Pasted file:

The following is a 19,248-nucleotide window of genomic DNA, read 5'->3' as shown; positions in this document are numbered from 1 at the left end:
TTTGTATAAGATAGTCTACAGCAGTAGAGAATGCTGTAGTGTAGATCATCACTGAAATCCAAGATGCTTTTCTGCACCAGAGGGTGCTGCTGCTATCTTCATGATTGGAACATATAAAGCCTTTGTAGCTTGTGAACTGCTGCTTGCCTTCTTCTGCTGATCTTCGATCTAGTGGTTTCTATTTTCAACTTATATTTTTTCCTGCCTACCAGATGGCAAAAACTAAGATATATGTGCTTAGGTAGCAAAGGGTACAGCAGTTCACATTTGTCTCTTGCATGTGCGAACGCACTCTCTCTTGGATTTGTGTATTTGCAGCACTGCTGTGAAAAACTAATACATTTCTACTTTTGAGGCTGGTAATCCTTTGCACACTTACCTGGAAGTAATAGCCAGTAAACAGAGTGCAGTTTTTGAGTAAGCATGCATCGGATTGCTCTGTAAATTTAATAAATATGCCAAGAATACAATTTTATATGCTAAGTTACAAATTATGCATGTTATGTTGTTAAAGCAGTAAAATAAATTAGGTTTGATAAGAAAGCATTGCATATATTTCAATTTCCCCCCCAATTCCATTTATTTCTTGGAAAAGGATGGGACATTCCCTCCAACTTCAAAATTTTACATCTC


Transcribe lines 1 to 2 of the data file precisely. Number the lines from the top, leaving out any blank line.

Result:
The following is a 19,248-nucleotide window of genomic DNA, read 5'->3' as shown; positions in this document are numbered from 1 at the left end:
TTTGTATAAGATAGTCTACAGCAGTAGAGAATGCTGTAGTGTAGATCATCACTGAAATCCAAGATGCTTTTCTGCACCAGAGGGTGCTGCTGCTATCTTCATGATTGGAACATATAAAGCCTTTGTAGCTTGTGAACTGCTGCTTGCCTTCTTCTGCTGATCTTCGATCTAGTGGTTTCTATTTTCAACTTATATTTTTTCCTGCCTACCAGATGGCAAAAACTAAGATATATGTGCTTAGGTAGCAAAGGGTACAGCAGTTCACATTTGTCTCTTGCATGTGCGAACGCACTCTCTCTTGGATTTGTGTATTTGCAGCACTGCTGTGAAAAACTAATACATTTCTACTTTTGAGGCTGGTAATCCTTTGCACACTTACCTGGAAGTAATAGCCAGTAAACAGAGTGCAGTTTTTGAGTAAGCATGCATCGGATTGCTCTGTAAATTTAATAAATATGCCAAGAATACAATTTTATATGCTAAGTTACAAATTATGCATGTTATGTTGTTAAAGCAGTAAAATAAATTAGGTTTGATAAGAAAGCATTGCATATATTTCAATTTCCCCCCCAATTCCATTTATTTCTTGGAAAAGGATGGGACATTCCCTCCAACTTCAAAATTTTACATCTC